Rebekah Vardy has been accused of throwing her former agent and friend “under a bus” in a last-ditch attempt to save her reputation in the “Wagatha Christie” libel trial.
The footballer’s wife was accused – during the third day of a libel trial at the high court on Thursday – of deliberately destroying evidence, habitually leaking stories to the Sun newspaper, and trying to shift the blame on to her adviser Caroline Watt.
The court heard that just days before the trial began, Vardy said she had belatedly realised after almost three years that she may have been “betrayed” by her agent, who was a close friend.
Vardy told the court that it could have been Watt who was secretly leaking stories from Coleen Rooney’s private Instagram account to the Sun – all without Vardy’s knowledge or authorisation.
Rooney’s lawyer, David Sherborne, said this was a desperate last-ditch move by Vardy to stitch up her friend: “It’s not her who betrayed you, it is you who has betrayed her by throwing her under a bus,” he said.
Watt declined to give evidence at the trial, citing health reasons. But Sherborne said the real reason Watt would not enter the witness box was because it would expose the lies that had been told.
In response, Vardy insisted that Watt was unable to attend the court because she had been “driven to suicidal thoughts by these proceedings” and the “antics” of Rooney.
Vardy chose to bring the libel case in a bid to restore her reputation, complaining that Rooney had “weaponised her fanbase” when, in 2019, she made the original accusation that Vardy had leaked stories to the media.
Rooney looked on impassively as the court heard comments Vardy made in a 2019 interview following the original accusation: “Arguing with Coleen is like arguing with a pigeon. You can tell it that you are right and it is wrong but it’s still going to shit in your hair.”
The court also heard of extensive issues with the retrieval of potential crucial evidence in the case – including data contained in a mobile phone dropped in the North Sea.
Vardy said one back-up of her WhatsApp account was missing many key images and voice notes because “something odd happened as I was exporting the files” and they were lost.
Sherborne alleged Vardy had purposefully chosen not to export potentially damaging evidence contained in the WhatsApp account, then disposed of the laptop used to make a back-up. He also claimed Vardy had manually deleted large numbers of messages to and from her agent.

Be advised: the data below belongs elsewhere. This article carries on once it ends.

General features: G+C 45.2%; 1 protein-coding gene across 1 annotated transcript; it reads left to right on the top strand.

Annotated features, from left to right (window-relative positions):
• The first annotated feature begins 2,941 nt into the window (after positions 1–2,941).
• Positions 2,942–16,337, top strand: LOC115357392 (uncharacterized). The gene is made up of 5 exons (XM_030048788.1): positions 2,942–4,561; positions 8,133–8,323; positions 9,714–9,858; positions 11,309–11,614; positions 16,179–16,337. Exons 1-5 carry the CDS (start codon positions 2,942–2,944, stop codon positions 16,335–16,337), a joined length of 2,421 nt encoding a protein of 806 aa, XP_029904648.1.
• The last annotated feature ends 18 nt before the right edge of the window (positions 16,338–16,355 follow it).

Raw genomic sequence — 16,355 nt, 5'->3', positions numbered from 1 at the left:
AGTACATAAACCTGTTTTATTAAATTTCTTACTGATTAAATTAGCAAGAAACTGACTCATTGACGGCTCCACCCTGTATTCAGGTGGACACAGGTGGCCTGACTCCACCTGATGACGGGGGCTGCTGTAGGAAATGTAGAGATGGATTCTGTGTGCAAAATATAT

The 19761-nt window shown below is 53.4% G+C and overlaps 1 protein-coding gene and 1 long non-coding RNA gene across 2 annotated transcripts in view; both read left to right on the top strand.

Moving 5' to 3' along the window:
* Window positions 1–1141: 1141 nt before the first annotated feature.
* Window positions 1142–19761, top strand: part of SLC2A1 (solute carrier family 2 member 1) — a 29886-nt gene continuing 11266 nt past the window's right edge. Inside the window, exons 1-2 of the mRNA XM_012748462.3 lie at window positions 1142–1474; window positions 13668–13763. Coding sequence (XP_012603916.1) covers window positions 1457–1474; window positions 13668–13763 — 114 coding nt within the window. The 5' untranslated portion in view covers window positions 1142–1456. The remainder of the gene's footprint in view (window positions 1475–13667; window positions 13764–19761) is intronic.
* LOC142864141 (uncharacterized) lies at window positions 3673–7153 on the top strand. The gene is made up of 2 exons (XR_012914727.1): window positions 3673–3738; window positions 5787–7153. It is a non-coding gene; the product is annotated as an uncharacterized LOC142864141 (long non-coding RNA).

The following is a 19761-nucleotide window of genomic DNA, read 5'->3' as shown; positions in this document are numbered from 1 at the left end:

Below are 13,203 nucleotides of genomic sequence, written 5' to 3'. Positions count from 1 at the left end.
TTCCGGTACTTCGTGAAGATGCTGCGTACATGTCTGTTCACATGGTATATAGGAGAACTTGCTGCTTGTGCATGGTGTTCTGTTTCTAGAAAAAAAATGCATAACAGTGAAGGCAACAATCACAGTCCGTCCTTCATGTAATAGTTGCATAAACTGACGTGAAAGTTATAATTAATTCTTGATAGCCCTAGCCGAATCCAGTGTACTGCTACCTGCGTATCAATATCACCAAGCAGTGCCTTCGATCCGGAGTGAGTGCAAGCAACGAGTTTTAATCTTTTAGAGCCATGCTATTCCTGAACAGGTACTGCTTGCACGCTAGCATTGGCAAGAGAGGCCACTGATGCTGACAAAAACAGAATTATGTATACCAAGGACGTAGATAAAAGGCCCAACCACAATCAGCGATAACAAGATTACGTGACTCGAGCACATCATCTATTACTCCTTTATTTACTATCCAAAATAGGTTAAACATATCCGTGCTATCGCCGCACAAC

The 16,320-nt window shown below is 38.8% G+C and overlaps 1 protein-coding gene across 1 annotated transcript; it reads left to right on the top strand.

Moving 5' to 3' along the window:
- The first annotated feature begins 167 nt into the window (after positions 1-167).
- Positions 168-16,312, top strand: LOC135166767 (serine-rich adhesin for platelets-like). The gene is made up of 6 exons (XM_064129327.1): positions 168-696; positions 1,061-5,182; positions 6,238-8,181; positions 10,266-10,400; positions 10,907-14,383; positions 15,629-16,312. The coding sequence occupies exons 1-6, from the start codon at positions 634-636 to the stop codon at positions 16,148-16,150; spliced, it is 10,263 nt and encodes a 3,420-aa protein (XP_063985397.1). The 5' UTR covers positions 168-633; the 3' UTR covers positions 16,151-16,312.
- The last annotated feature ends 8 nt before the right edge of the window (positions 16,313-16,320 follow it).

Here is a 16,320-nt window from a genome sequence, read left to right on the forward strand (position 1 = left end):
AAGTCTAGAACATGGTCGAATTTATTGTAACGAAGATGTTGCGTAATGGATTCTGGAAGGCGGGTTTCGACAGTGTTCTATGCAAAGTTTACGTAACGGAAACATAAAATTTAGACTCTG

Asked what happened to nine months of missing WhatsApp chats between the two women, Vardy seemed unclear. She said she had “potentially switched phones” during the period and lost the WhatsApp messages in the process but “I can neither confirm or deny that”.
Sherborne alleged in reality it was a deliberate attempt to destroy evidence: “You deleted all of the messages between you and Caroline Watt.”
The lawyer also mocked the suggestion that Watt had accidentally dropped her phone in the North Sea shortly after a request was made to search it for WhatsApp messages. The court heard that Watt “was filming a coastline” while on a boat trip off Scotland when the boat hit a wave and she dropped the device into the water.
Sherborne said he had wanted to search WhatsApp messages held on the phone but it was now “lying at the bottom of sea in Davy Jones’s locker”.
Vardy asked the court: “Who is Davy Jones?” The judge intervened to explain the reference.
Rooney’s legal team have admitted they do not have a smoking gun proving Vardy, the wife of Leicester City player Jamie Vardy, leaked stories about Rooney to the Sun.
However, Sherborne told the court the circumstantial evidence was overwhelming: “If it looks like a leak, it sounds like a leak, and you even used the word ‘leak’, it is more likely than not to be a leak.”
During one exchange, Vardy admitted knowing that her agent was discussing private information about Rooney with Sun journalist Andy Halls – but insisted it was material the newspaper already knew and therefore not a fresh leak.
Sherborne asked Vardy: “You didn’t object at any stage to the fact that Ms Watt was plainly passing on information from Mrs Rooney’s private Instagram account to Andy Halls?”
Vardy replied: “I didn’t think she was passing on any new information.”
Sherborne pressed on: “Take the word ‘new’ out of it. Did you, or did you not, know that Ms Watt was passing on information from Mrs Rooney’s private account?”
Vardy replied: “She was talking to Mr Halls about information that was already being discussed.”
In one WhatsApp exchange read to the court, the agent said a reporter at the Sun wanted to know whether Rooney had definitely crashed her car, a detail that allegedly came from the private Instagram account. Vardy replied with the words: “Haha she deffo did.”
Towards the end of Thursday’s hearing, Vardy – who launched the multimillion pound legal case against Rooney in a bid to clear her public reputation – slumped forward with her head in her hands while being cross-examined. The court took regular breaks as she became tearful.
When Vardy began one answer by saying “if I’m honest”, the barrister snapped back: “I would hope you’re honest because you’re sitting in a witness box.”
At one point Rooney’s barrister described a WhatsApp message in a conversation between Vardy and Watt which said “poor Coleen” followed by “laughing emojis”.
Vardy told the court she disputed this characterisation: “I don’t know whether they’re laughing emojis.”
The lawyer, in an apparent reference to the 😂 emoji, replied: “OK, crying with laughter.”
The trial continues.